As you have read in the many other tributes on this blog, Fabien was a “charter member” of the original STC Special Needs Committee founded by Judy Skinner in 1998. During the early 2000’s, the Special Needs Committee evolved into the AccessAbility SIG, which remains a respected international advocate for universal accessibility as well as technical expertise in web site accessibility.

    Fabien took the baton from me as AccessAbility SIG manager in 2004. We both remained very active for the next couple years. At that point, the managership passed to Lisa Pappas and still-SIG-manager Karen Mardahl, who had the good sense to bring the SIG out of the Stone Age by embracing the social media. Fabien and I, as well as the third member of our “Three Musketeers,” SIG newsletter editor Mike Murray, were both pretty much “dinosaurs” in that respect.

    Now to the hard part … my words of tribute to my dear friend.

    Fabien’s passion for ensuring accessibility was unequalled and his energy in pursuing that goal unbounded. He literally radiated that passion. On top of that, he was one of the warmest, friendliest people I have ever met. Fabien could be very stubborn when it came to his passion for accessibility, but even those with whom he “crossed swords” in the process still respected and liked him. It was impossible not to like him. And for those of us who were bearing swords alongside him for the cause, he became such a close friend that it is well-nigh impossible to accept the fact we have lost him.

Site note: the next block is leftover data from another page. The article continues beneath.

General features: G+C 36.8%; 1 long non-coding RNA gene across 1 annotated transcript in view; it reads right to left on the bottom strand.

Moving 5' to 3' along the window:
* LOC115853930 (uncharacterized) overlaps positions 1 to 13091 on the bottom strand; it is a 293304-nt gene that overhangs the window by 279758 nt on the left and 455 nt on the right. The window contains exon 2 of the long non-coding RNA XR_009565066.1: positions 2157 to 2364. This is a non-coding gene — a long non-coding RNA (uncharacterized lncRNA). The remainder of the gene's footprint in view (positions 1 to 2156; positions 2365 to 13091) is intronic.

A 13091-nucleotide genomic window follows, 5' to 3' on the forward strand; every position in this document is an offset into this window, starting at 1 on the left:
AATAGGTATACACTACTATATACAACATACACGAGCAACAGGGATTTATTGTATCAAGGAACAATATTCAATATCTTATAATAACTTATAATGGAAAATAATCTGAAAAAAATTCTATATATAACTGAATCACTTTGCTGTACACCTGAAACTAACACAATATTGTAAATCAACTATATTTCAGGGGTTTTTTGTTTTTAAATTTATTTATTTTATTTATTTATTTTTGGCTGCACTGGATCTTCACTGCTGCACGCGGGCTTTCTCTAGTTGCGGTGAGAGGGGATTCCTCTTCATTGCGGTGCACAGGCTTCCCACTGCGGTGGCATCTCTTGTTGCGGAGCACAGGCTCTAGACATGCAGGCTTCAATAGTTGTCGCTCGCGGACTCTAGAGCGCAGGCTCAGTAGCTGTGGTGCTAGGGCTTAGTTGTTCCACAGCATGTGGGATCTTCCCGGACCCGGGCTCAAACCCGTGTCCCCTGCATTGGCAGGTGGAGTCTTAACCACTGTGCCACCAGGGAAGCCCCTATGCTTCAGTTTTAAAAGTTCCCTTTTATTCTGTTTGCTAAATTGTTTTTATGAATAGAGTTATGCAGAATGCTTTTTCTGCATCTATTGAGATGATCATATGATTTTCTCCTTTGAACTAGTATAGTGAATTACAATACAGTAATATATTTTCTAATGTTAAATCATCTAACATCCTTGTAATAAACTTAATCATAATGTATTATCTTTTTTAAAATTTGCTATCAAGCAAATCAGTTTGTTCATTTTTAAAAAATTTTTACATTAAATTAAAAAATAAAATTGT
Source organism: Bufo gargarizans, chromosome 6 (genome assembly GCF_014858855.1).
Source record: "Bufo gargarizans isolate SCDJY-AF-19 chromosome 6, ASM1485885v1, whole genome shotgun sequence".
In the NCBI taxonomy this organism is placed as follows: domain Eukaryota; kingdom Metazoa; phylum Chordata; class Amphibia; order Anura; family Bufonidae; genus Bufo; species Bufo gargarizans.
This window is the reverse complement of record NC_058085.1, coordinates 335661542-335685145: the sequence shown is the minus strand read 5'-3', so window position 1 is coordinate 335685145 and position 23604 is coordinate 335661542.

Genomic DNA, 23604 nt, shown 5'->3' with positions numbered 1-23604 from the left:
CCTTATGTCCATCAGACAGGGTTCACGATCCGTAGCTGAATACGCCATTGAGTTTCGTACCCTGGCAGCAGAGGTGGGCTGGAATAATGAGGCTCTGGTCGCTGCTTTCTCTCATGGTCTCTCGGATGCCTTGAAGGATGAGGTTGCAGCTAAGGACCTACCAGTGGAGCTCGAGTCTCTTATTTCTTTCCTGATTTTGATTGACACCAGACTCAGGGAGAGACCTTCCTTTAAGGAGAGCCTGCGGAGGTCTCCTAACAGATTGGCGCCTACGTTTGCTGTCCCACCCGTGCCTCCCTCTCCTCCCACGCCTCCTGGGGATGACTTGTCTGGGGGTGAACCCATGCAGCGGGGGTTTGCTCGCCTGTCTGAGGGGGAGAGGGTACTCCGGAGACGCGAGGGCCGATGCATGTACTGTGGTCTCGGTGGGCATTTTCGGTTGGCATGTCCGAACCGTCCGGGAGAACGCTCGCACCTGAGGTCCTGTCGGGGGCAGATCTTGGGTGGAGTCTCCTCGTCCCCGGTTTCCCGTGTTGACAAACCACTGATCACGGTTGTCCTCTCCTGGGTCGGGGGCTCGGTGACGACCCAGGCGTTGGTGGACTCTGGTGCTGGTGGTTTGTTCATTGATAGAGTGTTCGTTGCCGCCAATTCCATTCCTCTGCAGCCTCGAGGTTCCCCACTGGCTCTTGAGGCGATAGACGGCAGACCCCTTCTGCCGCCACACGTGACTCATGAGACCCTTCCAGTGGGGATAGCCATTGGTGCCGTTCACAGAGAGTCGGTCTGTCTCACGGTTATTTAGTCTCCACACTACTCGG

Ask Mike. He put it best when he said, “My brain just won’t process this.” Well, neither will mine. But my heart demands that I continue with this tribute, because I know that is exactly what Fabien would do if the situation were reversed.

    When it came to the dream of universal accessibility, Fabien was a true warrior.

    I remember the time he and I were doing an onsite inspection of the lavish Opryland Hotel the day before the 49th STC international conference in Nashville, TN, in May 2002. Fabien was the originator of the Accessibility Guide the SIG published in hard-copy format for several international conferences. The guides typically ran from 40 to 60 pages, covering every imaginable aspect of accessibility: the airport, public transportation, the convention center, and, of course, the conference headquarters hotel, which was obviously a key consideration in terms of accessibility.